quite true. But it is also quite certain that in the essentials of religion, in devotion to the interests of truth and of the race, in the disciplined use of their faculties for the advancement of both, many such men may compare very favourably with those who have uninquiringly accepted

and retained the traditional beliefs of their childhood. As far as I know, it has never been shown that such men have sought to give negative instruction to their pupils. It is likely that such positive teaching as they give will have a more enduring influence coming from the habitual teacher than could be asserted by any unsystematic teaching given by an amateur imported into the school. Practically, as was recently said by a writer in the Spectator, such men are content to enforce the precepts of religion, as far as they themselves honestly agree in and adopt them, and to exert as high a moral and spiritual influence as they can, keeping silence on subjects on which they cannot speak with real advantage to their pupils.

Moreover, the notion that the teacher is not a fit person to give religious instruction ignores the elementary fact of human nature strenuously and more than once insisted on by Christ, that the contact with children has a tendency to foster the religious sentiment. So that we might expect that the giving religious instruction to children would be more likely to foster a religious character than almost any other calling

And experience here fortifies the speculations of theory. Two of the most popular and influential lives of the Founder of Christianity have been written by schoolmasters; an episcopal schoolmaster planned and executed in the metropolis the most gigantic scheme of Church extension we have known in our time; the great English Commentary on the Fourth Gospel is written by an ex-schoolmaster; sermons delivered by Head Masters in their school chapels form a literature in themselves. If religion gain by the exposition of its documents and the practical enforce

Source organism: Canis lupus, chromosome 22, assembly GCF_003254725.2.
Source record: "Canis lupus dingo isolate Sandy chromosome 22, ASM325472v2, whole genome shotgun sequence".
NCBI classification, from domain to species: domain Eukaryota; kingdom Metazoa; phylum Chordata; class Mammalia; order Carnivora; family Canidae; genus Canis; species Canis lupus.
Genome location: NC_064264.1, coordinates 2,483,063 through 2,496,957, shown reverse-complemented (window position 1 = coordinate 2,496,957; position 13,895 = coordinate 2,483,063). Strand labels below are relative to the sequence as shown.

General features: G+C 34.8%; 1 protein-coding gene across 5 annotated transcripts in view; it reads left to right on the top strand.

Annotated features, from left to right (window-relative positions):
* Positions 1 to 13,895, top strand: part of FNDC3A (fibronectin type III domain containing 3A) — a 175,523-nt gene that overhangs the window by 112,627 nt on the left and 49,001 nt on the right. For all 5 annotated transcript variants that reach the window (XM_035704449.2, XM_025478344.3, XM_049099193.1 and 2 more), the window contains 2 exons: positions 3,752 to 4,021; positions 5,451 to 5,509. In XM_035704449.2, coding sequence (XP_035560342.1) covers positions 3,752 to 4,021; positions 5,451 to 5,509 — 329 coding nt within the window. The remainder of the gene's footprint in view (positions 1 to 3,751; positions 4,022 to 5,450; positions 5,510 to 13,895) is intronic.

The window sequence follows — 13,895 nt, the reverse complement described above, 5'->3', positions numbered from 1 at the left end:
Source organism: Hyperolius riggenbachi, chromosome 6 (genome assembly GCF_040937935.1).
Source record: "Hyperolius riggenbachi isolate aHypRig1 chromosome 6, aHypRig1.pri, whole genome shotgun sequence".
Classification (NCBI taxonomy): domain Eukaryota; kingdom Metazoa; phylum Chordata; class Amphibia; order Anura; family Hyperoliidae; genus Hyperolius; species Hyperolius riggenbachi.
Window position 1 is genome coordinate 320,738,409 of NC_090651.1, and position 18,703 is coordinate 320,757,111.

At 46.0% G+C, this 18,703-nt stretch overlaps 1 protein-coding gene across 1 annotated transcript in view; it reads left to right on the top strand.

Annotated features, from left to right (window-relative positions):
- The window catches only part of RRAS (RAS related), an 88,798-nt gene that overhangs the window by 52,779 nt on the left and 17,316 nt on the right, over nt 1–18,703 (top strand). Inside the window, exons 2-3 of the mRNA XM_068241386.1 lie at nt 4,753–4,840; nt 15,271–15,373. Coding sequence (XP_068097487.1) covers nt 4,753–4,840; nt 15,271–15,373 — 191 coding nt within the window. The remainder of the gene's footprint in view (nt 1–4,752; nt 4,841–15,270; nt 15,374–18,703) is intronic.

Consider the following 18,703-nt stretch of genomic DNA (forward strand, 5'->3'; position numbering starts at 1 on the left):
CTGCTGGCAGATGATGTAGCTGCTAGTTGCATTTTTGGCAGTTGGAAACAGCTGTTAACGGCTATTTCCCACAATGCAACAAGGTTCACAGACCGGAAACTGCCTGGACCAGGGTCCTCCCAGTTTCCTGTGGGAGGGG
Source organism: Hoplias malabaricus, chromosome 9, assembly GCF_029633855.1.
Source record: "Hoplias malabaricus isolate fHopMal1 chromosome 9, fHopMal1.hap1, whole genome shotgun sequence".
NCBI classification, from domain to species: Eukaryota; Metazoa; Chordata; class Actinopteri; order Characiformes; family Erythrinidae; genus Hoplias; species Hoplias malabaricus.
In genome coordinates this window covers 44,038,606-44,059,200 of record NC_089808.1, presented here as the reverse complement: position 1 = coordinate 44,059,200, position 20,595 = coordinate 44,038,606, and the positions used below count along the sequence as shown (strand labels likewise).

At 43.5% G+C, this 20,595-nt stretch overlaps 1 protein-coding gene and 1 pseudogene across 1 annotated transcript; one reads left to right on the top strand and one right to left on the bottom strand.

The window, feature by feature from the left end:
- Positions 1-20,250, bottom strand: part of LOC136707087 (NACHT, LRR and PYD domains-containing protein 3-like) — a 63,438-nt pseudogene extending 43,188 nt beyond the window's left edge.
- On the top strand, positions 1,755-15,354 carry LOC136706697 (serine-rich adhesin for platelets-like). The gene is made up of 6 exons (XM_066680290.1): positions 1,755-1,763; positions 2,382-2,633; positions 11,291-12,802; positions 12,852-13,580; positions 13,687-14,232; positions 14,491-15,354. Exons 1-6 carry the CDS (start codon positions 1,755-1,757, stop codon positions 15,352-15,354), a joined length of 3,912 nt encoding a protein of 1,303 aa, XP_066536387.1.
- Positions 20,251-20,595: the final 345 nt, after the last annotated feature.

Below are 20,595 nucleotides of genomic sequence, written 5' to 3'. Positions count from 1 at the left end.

ment of its precepts then have schoolmasters a claim to be spoken of as religious teachers without disparagement by their fellow-religionists apart from the fact that they are called upon to exhibit the Christian virtues by a life of service to the weak, a mode of living which we are told met their Master's especial approval.

But I may be told that all this refers to the teacher of first grade schools, whereas it is the elementary teacher, a person of inferior capacity and tone, whose fitness is denied. I answer I cannot recognise, such a division of the Profession.

The fact is, those who would deprive the elementary teacher of the opportunity of giving religious instruction, disparage the work of the schoolmaster, as such, for lack of full sympathy with it.

But what is the work of the elementary schoolmaster? He may be regarded as an official paid to produce results in percentages. Those who regard him in this light are perfectly justified in assuming that he is a being without religious sentiment; but they are not justified in grumbling that he exhibits a low tone. But if this is all he is, the ratepayer is an illused individual. I venture to think, however, that the view is a false one, and those who entertain it belong to an age of cynicism that is fast becoming fossil, and may be defined as the age of the licensed victuallers. I think the more

. earnest age of the future will regard the elementary teacher in a different light. He has daily to struggle for the redemption of the waifs and outcasts of society from the results of vice, improvidence and ignorance, and he has a claim to the use of every available means to accomplish the task society has delegated to him. Other members of society may make speeches about the task, rhapsodise in connection with it on the vague, the vast, and the vehement; but he has to do it as soon as they leave the stage clear to him. They are the glorified, he is the